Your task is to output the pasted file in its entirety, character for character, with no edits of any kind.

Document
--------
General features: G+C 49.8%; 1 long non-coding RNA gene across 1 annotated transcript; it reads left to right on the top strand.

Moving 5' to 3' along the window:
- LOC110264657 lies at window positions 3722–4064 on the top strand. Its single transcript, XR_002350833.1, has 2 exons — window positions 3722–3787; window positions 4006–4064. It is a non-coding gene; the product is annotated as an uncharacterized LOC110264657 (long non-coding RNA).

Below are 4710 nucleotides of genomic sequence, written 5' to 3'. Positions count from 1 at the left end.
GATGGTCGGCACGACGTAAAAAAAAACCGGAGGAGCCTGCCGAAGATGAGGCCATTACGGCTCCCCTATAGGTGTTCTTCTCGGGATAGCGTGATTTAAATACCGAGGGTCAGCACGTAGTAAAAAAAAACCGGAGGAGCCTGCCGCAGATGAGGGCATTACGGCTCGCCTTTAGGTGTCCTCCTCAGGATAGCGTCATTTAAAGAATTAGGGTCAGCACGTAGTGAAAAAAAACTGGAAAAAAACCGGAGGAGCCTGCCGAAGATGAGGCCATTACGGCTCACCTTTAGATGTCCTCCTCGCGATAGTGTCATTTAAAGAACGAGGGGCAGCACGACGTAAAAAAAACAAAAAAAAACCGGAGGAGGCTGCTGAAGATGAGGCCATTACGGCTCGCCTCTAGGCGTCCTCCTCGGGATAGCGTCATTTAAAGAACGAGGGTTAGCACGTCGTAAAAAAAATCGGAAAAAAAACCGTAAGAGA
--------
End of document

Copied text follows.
General features: G+C 49.8%; 1 long non-coding RNA gene across 1 annotated transcript; it reads left to right on the top strand.

Moving 5' to 3' along the window:
- LOC110264657 lies at window positions 3722–4064 on the top strand. Its single transcript, XR_002350833.1, has 2 exons — window positions 3722–3787; window positions 4006–4064. It is a non-coding gene; the product is annotated as an uncharacterized LOC110264657 (long non-coding RNA).

Below are 4710 nucleotides of genomic sequence, written 5' to 3'. Positions count from 1 at the left end.
GATGGTCGGCACGACGTAAAAAAAAACCGGAGGAGCCTGCCGAAGATGAGGCCATTACGGCTCCCCTATAGGTGTTCTTCTCGGGATAGCGTGATTTAAATACCGAGGGTCAGCACGTAGTAAAAAAAAACCGGAGGAGCCTGCCGCAGATGAGGGCATTACGGCTCGCCTTTAGGTGTCCTCCTCAGGATAGCGTCATTTAAAGAATTAGGGTCAGCACGTAGTGAAAAAAAACTGGAAAAAAACCGGAGGAGCCTGCCGAAGATGAGGCCATTACGGCTCACCTTTAGATGTCCTCCTCGCGATAGTGTCATTTAAAGAACGAGGGGCAGCACGACGTAAAAAAAACAAAAAAAAACCGGAGGAGGCTGCTGAAGATGAGGCCATTACGGCTCGCCTCTAGGCGTCCTCCTCGGGATAGCGTCATTTAAAGAACGAGGGTTAGCACGTCGTAAAAAAAATCGGAAAAAAAACCGTAAGAGA